By Peter Granata, President, Granata Design and the Marine Design Resource Alliance — It used to be that when anyone went out and bought a boat, regardless of its size, it was a purchase that brought a feeling of significance to the buyer. When Elvis bought his new boat and took it out for a ride, the entire event was well covered by the magazines of the day. Elvis was proud of his purchase and had fun with it.
Times have changed. Somewhere back in the '80s, we as a nation, began "livin' large." Everything that we bought had to be bigger and better. We became defined by what we bought rather than what we did with it. It's almost laughable to think of a modern day celebrity being caught by the paparazzi in a mere 16' boat today. Maybe, if it was a tender on the way out to his bigger boat!
My point in all of this is that I'm aware that, as an industry, we've grown accustomed to building, advertising and selling bigger boats. It's expected and demanded, so we've supplied that demand. But there is a market that we've forgotten ... we are, in many ways, ignoring the consumers that would like to feel as though they've accomplished something by buying a boat, of any size, even a 16 footer.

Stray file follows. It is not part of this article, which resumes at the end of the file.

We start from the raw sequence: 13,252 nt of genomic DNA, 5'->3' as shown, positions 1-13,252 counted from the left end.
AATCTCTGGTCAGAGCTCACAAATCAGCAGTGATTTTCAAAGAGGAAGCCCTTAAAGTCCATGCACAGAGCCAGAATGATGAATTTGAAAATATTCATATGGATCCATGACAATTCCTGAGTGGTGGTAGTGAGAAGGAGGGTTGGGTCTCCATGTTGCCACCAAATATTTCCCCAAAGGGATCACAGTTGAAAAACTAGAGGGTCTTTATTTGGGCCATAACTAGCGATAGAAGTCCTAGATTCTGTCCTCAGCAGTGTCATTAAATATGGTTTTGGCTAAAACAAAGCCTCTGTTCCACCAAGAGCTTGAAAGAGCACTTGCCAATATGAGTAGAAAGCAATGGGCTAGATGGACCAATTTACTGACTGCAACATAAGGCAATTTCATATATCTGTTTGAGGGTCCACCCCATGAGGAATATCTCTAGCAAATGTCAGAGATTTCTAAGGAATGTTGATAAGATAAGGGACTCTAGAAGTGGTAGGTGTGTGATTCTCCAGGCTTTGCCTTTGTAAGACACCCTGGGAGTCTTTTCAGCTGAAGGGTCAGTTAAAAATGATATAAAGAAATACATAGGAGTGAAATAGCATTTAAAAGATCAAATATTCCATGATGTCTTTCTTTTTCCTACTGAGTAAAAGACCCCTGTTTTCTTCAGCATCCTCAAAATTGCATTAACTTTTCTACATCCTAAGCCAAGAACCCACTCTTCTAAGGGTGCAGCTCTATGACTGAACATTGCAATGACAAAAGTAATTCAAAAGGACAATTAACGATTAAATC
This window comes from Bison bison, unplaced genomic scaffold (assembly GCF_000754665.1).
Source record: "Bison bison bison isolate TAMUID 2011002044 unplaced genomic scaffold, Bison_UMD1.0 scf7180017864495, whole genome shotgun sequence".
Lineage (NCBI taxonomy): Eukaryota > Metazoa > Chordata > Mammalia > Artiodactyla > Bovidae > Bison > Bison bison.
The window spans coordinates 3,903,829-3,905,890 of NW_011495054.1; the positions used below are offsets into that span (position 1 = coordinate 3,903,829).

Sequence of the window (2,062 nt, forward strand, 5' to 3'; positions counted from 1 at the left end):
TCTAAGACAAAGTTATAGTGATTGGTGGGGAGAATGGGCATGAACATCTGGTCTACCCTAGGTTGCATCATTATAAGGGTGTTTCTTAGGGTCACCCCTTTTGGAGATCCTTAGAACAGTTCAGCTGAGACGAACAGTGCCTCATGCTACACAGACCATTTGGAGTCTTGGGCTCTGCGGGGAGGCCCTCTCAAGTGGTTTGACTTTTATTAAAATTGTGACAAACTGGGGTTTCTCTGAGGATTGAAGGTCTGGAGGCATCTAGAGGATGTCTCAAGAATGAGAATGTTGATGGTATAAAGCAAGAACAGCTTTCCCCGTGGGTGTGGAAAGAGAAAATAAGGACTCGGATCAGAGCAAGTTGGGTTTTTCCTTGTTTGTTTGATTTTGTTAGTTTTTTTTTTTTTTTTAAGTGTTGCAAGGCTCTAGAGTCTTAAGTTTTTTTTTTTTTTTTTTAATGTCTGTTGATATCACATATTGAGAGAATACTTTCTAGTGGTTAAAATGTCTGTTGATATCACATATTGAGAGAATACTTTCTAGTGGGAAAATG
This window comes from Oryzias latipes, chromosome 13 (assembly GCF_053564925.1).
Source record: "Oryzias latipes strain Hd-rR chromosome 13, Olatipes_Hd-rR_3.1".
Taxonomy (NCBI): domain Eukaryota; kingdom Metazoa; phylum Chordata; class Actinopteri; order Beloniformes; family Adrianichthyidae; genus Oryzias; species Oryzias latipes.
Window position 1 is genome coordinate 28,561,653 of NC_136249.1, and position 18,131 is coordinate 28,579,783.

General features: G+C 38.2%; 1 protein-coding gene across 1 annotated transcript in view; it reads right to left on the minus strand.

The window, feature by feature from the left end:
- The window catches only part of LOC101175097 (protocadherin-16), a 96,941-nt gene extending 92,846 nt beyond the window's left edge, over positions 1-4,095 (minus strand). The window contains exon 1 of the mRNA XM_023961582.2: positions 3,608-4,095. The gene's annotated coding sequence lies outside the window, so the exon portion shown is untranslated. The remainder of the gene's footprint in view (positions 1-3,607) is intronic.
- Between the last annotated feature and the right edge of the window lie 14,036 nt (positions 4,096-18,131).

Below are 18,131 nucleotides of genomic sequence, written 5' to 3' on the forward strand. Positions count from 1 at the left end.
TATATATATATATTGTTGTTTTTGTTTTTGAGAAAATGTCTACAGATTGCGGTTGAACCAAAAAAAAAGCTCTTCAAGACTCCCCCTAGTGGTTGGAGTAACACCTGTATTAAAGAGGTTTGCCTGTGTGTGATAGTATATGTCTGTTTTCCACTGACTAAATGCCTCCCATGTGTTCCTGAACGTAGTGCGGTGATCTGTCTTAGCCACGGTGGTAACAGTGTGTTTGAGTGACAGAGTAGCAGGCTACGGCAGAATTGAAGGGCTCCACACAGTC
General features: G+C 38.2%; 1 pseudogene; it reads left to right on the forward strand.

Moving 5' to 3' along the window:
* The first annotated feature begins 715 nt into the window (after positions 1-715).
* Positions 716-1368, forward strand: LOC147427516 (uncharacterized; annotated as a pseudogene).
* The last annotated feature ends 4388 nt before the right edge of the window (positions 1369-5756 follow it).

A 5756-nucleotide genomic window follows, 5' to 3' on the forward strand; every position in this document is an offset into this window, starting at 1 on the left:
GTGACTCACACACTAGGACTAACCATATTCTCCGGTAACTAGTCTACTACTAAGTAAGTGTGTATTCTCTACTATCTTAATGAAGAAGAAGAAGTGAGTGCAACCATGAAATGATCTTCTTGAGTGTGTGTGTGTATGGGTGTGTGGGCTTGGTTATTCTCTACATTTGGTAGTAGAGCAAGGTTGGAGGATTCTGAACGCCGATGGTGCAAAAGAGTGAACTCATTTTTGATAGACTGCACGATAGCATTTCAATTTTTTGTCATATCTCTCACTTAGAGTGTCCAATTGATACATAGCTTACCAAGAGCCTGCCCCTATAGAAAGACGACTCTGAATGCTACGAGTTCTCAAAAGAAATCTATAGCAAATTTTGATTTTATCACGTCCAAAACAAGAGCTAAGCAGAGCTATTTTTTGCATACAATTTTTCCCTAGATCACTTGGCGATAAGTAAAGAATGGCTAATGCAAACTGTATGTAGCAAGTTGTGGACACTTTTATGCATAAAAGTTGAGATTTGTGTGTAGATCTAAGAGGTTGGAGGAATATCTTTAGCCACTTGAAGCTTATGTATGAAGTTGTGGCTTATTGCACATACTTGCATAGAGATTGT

Here's what I mean: Over the years I've watched the bass boat industry be enticed to buy bigger, heavier and faster outboard engines. The larger engines required new boats that could handle the extra weight and horsepower. With all of the "improvements" to the bass boat, the cost of the boat/motor/trailer package eventually exceeded the financial capabilities of a large part of the very market it was meant to attract.
Now, we are emerging from a deep recession and I'll bet there are quite a few people in our industry that intend to come back with the same attitude they had prior to this horrific down turn. But let's stop and think for a second. If money is more difficult to get, and if consumers don't feel as rich as they once did, and if they are going to remain conscious about how much they are spending and why, and if middle America's cars and sport utilities have lower towing capabilities ... then our industry needs to put a sincere effort into designing and selling small boats again. We'll need to make consumers feel good about buying small boats again, or we'll never grow our industry going forward. We need new boaters, and we need old boaters. Most importantly, we need to make our customers feel good about being boaters, even if it's only a 16-footer.